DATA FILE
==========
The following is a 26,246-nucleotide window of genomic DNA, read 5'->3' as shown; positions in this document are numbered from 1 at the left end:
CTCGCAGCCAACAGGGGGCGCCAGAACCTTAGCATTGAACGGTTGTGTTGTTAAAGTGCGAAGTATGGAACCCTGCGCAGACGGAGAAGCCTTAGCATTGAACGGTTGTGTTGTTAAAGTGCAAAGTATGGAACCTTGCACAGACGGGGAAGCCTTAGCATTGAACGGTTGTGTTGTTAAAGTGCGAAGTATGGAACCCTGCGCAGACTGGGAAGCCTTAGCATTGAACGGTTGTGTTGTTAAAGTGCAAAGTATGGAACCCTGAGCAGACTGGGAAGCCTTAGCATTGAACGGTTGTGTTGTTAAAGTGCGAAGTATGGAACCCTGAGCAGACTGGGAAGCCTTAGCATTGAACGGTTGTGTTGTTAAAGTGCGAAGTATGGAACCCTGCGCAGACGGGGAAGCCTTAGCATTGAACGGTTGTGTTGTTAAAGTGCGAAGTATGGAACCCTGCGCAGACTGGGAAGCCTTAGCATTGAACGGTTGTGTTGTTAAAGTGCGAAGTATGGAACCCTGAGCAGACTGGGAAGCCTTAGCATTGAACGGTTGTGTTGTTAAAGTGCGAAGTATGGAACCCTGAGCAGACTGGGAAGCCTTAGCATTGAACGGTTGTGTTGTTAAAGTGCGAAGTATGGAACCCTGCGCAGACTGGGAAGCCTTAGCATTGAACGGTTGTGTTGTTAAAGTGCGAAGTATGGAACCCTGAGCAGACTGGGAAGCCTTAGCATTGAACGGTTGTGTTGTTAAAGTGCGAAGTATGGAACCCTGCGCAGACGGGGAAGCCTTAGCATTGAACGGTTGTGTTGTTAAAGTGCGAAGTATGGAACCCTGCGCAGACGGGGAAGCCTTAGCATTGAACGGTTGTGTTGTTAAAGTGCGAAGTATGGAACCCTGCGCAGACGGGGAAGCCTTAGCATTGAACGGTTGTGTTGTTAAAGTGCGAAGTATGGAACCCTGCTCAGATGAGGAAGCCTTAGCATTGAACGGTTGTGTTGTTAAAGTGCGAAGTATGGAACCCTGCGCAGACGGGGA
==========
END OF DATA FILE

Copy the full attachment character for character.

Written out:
The following is a 26,246-nucleotide window of genomic DNA, read 5'->3' as shown; positions in this document are numbered from 1 at the left end:
CTCGCAGCCAACAGGGGGCGCCAGAACCTTAGCATTGAACGGTTGTGTTGTTAAAGTGCGAAGTATGGAACCCTGCGCAGACGGAGAAGCCTTAGCATTGAACGGTTGTGTTGTTAAAGTGCAAAGTATGGAACCTTGCACAGACGGGGAAGCCTTAGCATTGAACGGTTGTGTTGTTAAAGTGCGAAGTATGGAACCCTGCGCAGACTGGGAAGCCTTAGCATTGAACGGTTGTGTTGTTAAAGTGCAAAGTATGGAACCCTGAGCAGACTGGGAAGCCTTAGCATTGAACGGTTGTGTTGTTAAAGTGCGAAGTATGGAACCCTGAGCAGACTGGGAAGCCTTAGCATTGAACGGTTGTGTTGTTAAAGTGCGAAGTATGGAACCCTGCGCAGACGGGGAAGCCTTAGCATTGAACGGTTGTGTTGTTAAAGTGCGAAGTATGGAACCCTGCGCAGACTGGGAAGCCTTAGCATTGAACGGTTGTGTTGTTAAAGTGCGAAGTATGGAACCCTGAGCAGACTGGGAAGCCTTAGCATTGAACGGTTGTGTTGTTAAAGTGCGAAGTATGGAACCCTGAGCAGACTGGGAAGCCTTAGCATTGAACGGTTGTGTTGTTAAAGTGCGAAGTATGGAACCCTGCGCAGACTGGGAAGCCTTAGCATTGAACGGTTGTGTTGTTAAAGTGCGAAGTATGGAACCCTGAGCAGACTGGGAAGCCTTAGCATTGAACGGTTGTGTTGTTAAAGTGCGAAGTATGGAACCCTGCGCAGACGGGGAAGCCTTAGCATTGAACGGTTGTGTTGTTAAAGTGCGAAGTATGGAACCCTGCGCAGACGGGGAAGCCTTAGCATTGAACGGTTGTGTTGTTAAAGTGCGAAGTATGGAACCCTGCGCAGACGGGGAAGCCTTAGCATTGAACGGTTGTGTTGTTAAAGTGCGAAGTATGGAACCCTGCTCAGATGAGGAAGCCTTAGCATTGAACGGTTGTGTTGTTAAAGTGCGAAGTATGGAACCCTGCGCAGACGGGGA